Last night, I dreamt of Hugh Hefner and his circle of pals — barbarian warrior Jose Canseco, skateboarding magician Rob Dyrdek and shaman musician Felix Da Housecat — clutching magical weapons and laying waste to unending hordes. Well, all except Felix, who’s banging 1986 Miss February Julie McCullough on the expensive Galaxy couch. It’s a delayed hangover from tipping back too many New Year’s role-playing games.
If you’ve ever wondered what a role-playing game is, you’ve never been to a bar. And most workplaces are nothing more than role-playing games. But I’m speaking of that television-mediated breather in the work-eat-sleep cycle — videogames — and the popular role-playing game (RPG) genre, which has a slew of new releases.
Unlike action games, the goal of an RPG is not solely end-oriented, i.e. slay the boss and advance to the next level (a common corporate fantasy). While still plot-driven, the fun comes as much from the accumulation of power (and phatter, blingier weapons) as moving the story forward.
Most, such as Champions: Return to Arms, follow the template set out years ago by that seminal adolescent basement geek crack, Dungeons & Dragons: choose a profession, advancing in skill and possessions by eliminating evil, icky monsters (or, conversely, kind, guileless creatures), thus making the world a better place. Rolling over a dark, desolate landscape, the heroes of Champions: RTA demolish hordes of enemies, with an easy-to-master interface and visual style that recalls PC game bestseller (and later console game) Diablo.
The graphics are smooth, wonderfully rendered and visually crisp, simplifying gameplay whatever the camera angle — from up-close to distant overhead views that make it feel like the arcade game Gauntlet. If hardly an original product, the execution is flawless in creating a seamless game environment to suck you in, whether playing at home or online with up to four friends in the game’s narrative (a rare videogame perk), or in arena deathmatches.
The same can not be said for Fullmetal Alchemist and the Broken Angel or Suikoden IV, two manga-inspired RPGs. With their absurdly large doe eyes, and spiky, androgynous bangs, these products of Japanese anime feature archaic graphics that seem to date back to Speed Racer days. The bright, static, largely un-interactive backdrops create the feel of a cramped, overlit soundstage, and the cutscenes and combat sequences are stagier than a ’70’s blaxploitation film.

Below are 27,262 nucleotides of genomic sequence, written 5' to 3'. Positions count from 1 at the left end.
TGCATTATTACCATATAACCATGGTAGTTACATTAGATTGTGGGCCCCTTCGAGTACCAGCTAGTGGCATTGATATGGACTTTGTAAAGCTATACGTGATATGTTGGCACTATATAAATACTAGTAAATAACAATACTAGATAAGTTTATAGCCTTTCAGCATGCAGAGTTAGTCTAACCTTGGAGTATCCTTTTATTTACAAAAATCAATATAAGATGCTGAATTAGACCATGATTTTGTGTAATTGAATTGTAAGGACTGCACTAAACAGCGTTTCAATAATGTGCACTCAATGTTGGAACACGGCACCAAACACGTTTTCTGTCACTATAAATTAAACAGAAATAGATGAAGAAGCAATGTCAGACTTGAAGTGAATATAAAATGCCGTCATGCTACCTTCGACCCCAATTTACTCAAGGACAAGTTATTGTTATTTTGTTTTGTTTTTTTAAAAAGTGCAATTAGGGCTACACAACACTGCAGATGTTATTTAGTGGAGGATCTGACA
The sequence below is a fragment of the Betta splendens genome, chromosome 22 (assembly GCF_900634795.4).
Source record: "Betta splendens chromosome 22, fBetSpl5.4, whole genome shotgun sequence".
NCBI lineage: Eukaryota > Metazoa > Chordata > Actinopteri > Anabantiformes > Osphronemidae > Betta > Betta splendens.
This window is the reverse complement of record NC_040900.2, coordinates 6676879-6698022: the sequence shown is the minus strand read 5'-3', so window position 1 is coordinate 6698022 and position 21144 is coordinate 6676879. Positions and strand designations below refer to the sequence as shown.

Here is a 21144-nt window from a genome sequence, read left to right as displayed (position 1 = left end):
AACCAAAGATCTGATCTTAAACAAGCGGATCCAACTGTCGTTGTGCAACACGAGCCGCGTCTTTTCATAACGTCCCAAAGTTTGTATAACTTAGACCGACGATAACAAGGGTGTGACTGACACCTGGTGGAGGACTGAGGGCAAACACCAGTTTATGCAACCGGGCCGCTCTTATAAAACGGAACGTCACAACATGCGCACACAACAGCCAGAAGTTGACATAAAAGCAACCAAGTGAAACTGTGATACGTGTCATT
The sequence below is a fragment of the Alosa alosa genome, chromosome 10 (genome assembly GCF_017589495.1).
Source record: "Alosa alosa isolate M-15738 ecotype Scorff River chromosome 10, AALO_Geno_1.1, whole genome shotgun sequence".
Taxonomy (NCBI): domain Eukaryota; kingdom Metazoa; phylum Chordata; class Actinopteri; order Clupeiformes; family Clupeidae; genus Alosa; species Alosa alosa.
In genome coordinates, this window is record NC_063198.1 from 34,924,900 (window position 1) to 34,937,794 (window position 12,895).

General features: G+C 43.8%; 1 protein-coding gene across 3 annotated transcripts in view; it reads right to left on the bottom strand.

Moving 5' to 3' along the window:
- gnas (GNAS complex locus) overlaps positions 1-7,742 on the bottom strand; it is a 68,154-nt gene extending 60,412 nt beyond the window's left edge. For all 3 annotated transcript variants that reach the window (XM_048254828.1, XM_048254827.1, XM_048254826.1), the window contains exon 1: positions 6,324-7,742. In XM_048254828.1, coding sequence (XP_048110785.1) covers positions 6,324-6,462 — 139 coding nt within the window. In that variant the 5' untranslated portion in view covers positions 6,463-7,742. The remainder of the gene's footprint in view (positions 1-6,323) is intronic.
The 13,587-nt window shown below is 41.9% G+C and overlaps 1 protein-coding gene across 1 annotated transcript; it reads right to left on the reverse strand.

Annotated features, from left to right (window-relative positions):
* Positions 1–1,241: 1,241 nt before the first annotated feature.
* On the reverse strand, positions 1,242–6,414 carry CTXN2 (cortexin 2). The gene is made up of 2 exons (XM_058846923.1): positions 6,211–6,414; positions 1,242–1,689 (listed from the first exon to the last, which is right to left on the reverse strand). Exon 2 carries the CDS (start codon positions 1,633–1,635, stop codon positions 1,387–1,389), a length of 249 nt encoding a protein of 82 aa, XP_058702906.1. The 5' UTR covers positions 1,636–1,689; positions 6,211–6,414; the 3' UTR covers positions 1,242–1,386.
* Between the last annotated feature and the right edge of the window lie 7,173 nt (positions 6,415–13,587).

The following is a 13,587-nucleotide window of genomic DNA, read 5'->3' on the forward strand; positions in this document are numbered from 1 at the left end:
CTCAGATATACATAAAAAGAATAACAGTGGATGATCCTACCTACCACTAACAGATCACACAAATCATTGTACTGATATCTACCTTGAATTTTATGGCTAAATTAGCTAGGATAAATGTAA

Fullmetal Alchemist is based on a popular cartoon that appears regularly in Cartoon Network’s “Adult Swim” programming block. It’s the more insipid of the two, with only momentary snatches of humor in the interaction between the 15-year-old Harry Potter wannabe Elric and his suit-of-armor sidekick brother (long story).Their simplicity and rudimentary graphics make these only suitable for children (and perhaps “adult” collectors of Pokémon cards). I’m convinced it’s part of a Far East plan to create a cultural beachhead with our children, much like the tobacco companies.
Fortunately, we have great American bulwarks like Hugh Hefner. Stealing nearly its entire interface and gameplay from The Sims franchise, Playboy: The Mansion is even more salacious, as you try to follow Hef’s pop culture ascent. It’s a pretty quick learn — within the game’s first 30 seconds I was fucking mansion playmate Julie McCullough (which seemed less impressive after I introduced her to Unkle Kracker and Felix Da Housecat at a private pool party and she proceeded to bonk one then the other). The goal is to hobnob (and score) with celebrities in a variety of fields, building friendship and content for your magazine — which pays for staff, more parties, your girlfriends’ (you’re encouraged to have more than one) allowances, and ever more plush surroundings. It should be called “Pimp My Life.” You can even introduce women to each other and witness some hot girl-on-girl action. (Notably, the game doesn’t allow male homosexual couplings.)
Whether shooting your covers and centerfolds, causing your playmates to come on the chaise lounge, or building business relationships with your guests through chat and a seemingly inexhaustible supply of stock tips, the game has a real insidious allure. It’s the idea that we can have our cake, eat it and have more delivered later — a fantasy that’s made Hef rich. But isn’t that the point of role-playing games — the injection of cheap thrills (and gratuitous sex) into our drab, banal lives?Chris Parker is a freelance writer. Send comments to firstname.lastname@example.org